Pet Food Pantries and Food Banks πŸ₯«

In January 2018, the Care2 Petitions claimed that 235,00 people signed a petition to include pet food in Supplemental Nutrition Assistance Program (SNAP) benefits. The petition on Care2 Petitions asked the USDA to expand its SNAP food policy to include pet food. (The petition was closed in 2018.)

Although the petition went viral, it was not likely to influence or change USDA’s policy on SNAP benefits.

Why? Because the USDA identified pet food as a “nonfood item” not eligible for purchase under federal law. Food policies are hard to change and even harder to implement.

The USDA’s policy on SNAP benefits have not changed – food items are “any food or food product for home consumption and also includes seeds and plants which product food for consumption.”

Non-food items include tobacco product, alcohol products, any food sold for on-premises consumption, including pet foods, cosmetics, vitamins, pet food (luxury items). But SNAP benefits cover soft drinks, cookies, and ice cream (junk foods). source: What Can SNAP Buy?


Oscar (photo: @SocialClaude)

Stopgap: Pet Food Banks

Fortunately, there are pet food banks and pantries to help people feed their pets. You may not have heard of a food bank for pets. If you think about it, how many people who visit food banks share food with their pets?

For example, over 40 million homeless or low-income people have SNAP benefits each year. Even if only one-third of them have pets, that’s still around 12 million people.

A quick web search of “number of pet food pantries” revealed over 192,000,000 results. Pet food bank had over 449,000,000 results and there’s still no Wikipedia page for Pet food pantries yet.

Pet food banks are nonprofit groups that offer free pet food assistance for people who qualify. Pet food banks do not distribute food directly to the public. They are the supply line for member pantries to help those in need.

Pet food pantries are nonprofits that distribute food directly to people in need. Pantries outreach to people and families in need. source:
Food bank v. Food Pantry

Pet food banks provide services and supplements including:

  • Collar
  • Litter
  • Toys
  • Food bowls
  • Vouchers to spay or neuter pets
  • Pet beds

These resources serve as a stopgap measure until people can find long-term solutions to feed themselves and their pets.

National, Regional & Local

There are national and international programs for food banks. Sites offer state lists of resources, including emergency pet food services.

Also, there may be an application process for free pet food services to validate unemployment status, pets companionship, inside shelter for your pet, and not reselling donated pet food.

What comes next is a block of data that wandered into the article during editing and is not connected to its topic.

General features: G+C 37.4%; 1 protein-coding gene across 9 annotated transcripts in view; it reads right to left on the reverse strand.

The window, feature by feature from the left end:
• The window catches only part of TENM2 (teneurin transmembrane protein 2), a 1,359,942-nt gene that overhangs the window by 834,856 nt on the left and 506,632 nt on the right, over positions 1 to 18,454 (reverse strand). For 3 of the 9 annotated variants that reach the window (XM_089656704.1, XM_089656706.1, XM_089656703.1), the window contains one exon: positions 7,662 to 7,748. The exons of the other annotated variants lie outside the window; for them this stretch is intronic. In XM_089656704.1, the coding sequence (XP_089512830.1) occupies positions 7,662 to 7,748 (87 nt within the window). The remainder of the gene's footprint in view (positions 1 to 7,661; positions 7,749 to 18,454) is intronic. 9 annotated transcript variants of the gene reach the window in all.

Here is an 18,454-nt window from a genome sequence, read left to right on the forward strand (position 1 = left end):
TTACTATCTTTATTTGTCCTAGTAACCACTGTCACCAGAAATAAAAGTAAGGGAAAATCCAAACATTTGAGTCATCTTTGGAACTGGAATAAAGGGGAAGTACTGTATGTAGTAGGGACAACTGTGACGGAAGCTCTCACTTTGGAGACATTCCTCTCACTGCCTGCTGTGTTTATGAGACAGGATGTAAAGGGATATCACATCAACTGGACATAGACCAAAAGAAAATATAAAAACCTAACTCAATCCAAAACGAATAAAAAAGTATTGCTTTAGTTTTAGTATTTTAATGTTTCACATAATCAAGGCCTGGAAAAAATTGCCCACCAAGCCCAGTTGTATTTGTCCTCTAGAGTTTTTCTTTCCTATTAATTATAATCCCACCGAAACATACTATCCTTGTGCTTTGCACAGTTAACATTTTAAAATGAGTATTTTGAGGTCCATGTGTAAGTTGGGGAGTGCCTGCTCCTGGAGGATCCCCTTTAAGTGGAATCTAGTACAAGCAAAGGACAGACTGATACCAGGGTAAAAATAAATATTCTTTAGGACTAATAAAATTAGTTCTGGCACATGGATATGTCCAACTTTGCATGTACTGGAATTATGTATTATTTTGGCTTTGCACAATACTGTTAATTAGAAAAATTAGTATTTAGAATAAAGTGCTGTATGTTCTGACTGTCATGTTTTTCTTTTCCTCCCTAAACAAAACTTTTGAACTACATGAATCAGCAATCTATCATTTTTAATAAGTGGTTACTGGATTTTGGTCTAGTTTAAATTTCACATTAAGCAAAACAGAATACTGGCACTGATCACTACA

Pet food banks are another addition to soup kitchens, food banks, and homeless shelters. Pets touch our lives in many ways.

Often people spend their last dollar on pet food for their cat or dog. Many feed their pets first, even if they are hungry themselves.



Food Safety Net

One important feature of pet food banks is that people and their pets have a safety net.

The goal of pet food pantries includes a long-term effort to keep pets and pet owners together.

Since 2010, the American Society for the Prevention of Cruelty to Animals (ASPCA) designed its grant programs around free pet food.

The ASPCA has awarded $400,000 in grants to 121 organizations for pet food pantries, banks, and other resources.

Services from pet food banks offer a safety net to help people keep their pets rather than give them up to rescue shelters.

Closing Thoughts

Some people criticize the need for pet food banks when so many humans are hungry. But animals touch our lives in many ways. For example, I grew up in a dog family. To me, cats were a mystery, hard to read and understand.

When I adopted a rescue cat, it created another layer of beauty, joy and love in my life. Pets teach use kindness, love, patience and understanding.

When we bring pets into our lives, they become our family members. And sometimes we all struggle with financial hardships.

We see homeless people on the street with their favorite dog by their side. Sometimes I wonder how homeless people can take care of their pet.

There is no denying the bond between animals and humans whether we have money or not.

Pets give us comfort, emotional support, lower stress and blood pressure, and can be your best friend. I’m happy that more pet food pantries are finding ways to keep families together.

A list of pet food banks and pet resources include:

Cheers,
Dr. Pet Mom

“A house is not a home without a pet.”
–Anonymous

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